Barrett’s esophagus and adenocarcinoma

The first slide to give you a typical history is a patient I saw about a year ago, a man of 61, who came with a complaint of three months of increasing dysphagia for solid foods, which were sticking at the chest level. When asked, he also had a 30-year history of heartburn and sour reflux, for which he had never sought other treatment except taking antacids, so this had never been investigated. In the population, there are many people with heartburn who have not had it investigated. A barium x-ray was done at his home hospital and this showed an esophageal ulcer with what was called edema. However, they recognized that it wasn’t just edema and did an endoscopy at his home hospital, which showed an adenocarcinoma and a Barrett’s esophagus which had not been recognized previously.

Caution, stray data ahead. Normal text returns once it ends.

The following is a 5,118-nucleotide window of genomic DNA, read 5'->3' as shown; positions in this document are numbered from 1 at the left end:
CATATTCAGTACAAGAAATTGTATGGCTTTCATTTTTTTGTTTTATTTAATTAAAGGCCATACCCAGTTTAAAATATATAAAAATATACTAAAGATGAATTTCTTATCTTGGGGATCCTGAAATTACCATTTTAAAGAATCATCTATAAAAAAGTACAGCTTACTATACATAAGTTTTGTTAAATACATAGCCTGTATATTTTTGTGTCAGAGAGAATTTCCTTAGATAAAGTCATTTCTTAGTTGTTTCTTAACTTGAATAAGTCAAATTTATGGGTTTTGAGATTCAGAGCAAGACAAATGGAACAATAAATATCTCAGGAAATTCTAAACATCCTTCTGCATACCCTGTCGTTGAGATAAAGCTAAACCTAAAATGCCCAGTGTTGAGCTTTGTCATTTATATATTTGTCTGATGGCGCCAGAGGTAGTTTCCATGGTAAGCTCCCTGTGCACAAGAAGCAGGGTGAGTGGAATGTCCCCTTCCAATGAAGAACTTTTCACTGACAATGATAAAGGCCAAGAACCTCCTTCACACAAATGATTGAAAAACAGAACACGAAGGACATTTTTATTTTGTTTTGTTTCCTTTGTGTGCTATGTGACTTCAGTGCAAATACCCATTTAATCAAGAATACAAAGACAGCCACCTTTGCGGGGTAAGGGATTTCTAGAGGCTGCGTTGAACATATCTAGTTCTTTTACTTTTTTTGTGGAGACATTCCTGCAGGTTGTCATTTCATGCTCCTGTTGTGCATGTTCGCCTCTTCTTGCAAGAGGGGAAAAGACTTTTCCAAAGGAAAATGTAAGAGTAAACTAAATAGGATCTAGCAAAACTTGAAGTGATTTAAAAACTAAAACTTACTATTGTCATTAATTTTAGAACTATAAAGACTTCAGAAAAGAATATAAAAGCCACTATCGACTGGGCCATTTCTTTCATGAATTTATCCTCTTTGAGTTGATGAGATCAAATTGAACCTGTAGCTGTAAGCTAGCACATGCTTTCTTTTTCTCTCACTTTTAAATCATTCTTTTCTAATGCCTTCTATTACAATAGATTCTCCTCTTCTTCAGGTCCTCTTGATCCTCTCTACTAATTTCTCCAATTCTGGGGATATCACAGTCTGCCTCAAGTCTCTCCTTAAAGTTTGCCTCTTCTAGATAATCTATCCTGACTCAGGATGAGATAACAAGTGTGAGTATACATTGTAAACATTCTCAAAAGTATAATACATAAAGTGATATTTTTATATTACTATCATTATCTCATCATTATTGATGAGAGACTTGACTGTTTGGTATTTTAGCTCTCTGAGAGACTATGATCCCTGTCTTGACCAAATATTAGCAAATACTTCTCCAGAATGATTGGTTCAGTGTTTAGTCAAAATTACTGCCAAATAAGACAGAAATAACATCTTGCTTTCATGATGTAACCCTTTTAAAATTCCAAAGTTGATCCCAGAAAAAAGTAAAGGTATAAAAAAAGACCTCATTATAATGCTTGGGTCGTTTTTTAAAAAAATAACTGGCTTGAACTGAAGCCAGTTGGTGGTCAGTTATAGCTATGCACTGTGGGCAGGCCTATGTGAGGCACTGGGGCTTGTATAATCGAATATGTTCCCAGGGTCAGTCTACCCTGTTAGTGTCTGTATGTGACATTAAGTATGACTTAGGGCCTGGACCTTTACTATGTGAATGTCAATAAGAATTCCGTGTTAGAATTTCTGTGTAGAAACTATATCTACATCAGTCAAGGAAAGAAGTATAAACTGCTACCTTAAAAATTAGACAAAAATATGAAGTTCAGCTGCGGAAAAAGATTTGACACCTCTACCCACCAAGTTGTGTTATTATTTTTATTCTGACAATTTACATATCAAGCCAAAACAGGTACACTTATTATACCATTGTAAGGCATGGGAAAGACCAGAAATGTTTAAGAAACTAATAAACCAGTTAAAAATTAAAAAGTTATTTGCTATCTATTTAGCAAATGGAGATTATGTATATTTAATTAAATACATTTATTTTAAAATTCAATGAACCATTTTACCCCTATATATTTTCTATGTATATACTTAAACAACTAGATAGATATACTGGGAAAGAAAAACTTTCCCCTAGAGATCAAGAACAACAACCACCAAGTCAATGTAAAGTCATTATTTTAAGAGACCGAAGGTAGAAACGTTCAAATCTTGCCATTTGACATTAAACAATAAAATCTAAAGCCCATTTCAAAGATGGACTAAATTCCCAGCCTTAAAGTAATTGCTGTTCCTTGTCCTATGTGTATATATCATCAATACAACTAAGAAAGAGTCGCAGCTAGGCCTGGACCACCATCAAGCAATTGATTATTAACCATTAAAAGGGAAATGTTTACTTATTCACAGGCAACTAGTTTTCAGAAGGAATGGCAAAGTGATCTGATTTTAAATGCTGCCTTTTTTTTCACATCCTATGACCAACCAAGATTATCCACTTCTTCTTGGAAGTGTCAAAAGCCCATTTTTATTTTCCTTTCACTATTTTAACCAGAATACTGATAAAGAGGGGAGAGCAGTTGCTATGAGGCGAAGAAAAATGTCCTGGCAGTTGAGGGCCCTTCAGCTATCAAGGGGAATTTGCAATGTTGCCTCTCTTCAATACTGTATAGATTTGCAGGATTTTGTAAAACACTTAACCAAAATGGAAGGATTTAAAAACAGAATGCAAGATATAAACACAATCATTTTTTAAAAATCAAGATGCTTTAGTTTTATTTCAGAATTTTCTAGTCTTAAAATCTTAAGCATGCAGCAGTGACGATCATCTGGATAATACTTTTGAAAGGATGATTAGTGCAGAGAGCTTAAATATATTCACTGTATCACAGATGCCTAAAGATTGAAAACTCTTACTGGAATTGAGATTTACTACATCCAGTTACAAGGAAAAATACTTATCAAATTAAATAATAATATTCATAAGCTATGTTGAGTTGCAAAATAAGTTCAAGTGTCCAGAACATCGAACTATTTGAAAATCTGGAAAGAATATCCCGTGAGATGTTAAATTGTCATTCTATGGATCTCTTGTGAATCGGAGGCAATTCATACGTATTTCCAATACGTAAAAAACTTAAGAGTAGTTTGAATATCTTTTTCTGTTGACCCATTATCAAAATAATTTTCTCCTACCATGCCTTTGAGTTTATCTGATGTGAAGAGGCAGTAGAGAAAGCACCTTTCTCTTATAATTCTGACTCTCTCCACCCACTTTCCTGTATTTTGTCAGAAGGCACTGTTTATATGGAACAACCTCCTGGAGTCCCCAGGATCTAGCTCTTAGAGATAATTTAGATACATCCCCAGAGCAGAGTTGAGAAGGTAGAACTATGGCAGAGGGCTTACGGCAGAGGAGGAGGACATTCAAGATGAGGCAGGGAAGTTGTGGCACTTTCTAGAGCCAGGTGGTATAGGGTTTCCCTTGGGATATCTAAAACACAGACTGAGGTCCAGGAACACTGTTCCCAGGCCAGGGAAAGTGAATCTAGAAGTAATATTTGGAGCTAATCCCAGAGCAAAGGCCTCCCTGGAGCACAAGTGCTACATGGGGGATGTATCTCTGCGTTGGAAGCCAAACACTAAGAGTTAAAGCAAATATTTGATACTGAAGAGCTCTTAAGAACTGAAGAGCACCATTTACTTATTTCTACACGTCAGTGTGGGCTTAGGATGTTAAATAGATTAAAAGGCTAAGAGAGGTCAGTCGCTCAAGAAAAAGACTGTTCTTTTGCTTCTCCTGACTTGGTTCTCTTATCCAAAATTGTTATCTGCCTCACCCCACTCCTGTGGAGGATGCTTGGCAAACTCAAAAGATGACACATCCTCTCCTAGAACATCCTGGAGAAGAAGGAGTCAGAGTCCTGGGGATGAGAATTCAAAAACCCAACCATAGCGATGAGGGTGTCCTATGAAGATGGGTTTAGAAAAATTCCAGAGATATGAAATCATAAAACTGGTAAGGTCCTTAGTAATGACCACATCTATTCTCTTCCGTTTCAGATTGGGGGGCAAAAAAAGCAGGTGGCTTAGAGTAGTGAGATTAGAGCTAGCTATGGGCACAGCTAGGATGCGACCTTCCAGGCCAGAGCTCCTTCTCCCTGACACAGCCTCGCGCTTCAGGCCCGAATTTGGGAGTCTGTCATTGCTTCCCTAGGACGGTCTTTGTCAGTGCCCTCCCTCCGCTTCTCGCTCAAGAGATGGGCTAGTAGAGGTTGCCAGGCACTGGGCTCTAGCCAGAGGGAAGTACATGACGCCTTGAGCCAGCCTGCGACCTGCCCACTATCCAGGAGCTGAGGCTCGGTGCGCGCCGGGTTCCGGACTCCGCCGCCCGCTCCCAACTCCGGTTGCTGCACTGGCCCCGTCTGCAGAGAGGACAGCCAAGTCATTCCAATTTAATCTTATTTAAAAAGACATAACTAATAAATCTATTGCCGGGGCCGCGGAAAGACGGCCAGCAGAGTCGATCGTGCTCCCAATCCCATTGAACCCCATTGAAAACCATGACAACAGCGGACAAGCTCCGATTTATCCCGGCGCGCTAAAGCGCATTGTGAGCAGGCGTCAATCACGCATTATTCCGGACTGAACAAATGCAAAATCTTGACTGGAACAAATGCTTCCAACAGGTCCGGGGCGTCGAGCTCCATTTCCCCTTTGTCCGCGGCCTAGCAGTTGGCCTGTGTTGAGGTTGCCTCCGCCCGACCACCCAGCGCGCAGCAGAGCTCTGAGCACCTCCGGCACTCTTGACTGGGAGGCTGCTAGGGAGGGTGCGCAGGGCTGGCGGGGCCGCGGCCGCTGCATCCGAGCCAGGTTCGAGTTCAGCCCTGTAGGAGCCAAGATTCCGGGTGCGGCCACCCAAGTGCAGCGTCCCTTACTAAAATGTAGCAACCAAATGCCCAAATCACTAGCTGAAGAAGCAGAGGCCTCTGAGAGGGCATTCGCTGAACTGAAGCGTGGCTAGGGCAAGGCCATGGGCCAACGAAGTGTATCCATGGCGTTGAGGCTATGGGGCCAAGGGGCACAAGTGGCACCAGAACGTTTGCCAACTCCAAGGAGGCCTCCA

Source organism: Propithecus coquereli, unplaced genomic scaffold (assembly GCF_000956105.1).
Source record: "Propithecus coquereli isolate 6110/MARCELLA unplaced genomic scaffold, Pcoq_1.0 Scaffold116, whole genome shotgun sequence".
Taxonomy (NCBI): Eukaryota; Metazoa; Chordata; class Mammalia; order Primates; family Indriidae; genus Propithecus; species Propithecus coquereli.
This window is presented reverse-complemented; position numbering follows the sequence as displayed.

The results of treatment of patients of this type are unfortunately not very good. This shows the results of surgical resection in seven fairly large series. Here are the numbers of patients who had resection for adenocarcinoma of the esophagus and here is the mortality rate. While these series may have been written a few years ago, the median mortality here was about 8%. Here is the complication rate. The median complication rate here was about 40%, with such problems as anastomotic leaks, pneumonia, postoperative strictures and empyemas. This is difficult surgery. For all that the patients went through, and the surgeons, the five-year survival was not very great. The median five-year survival for patients presenting with a mass in the esophagus which was an adenocarcinoma in these series was about 15%. How could we do better? This is a very brief review of a lot of literature in the oncology and radiation area.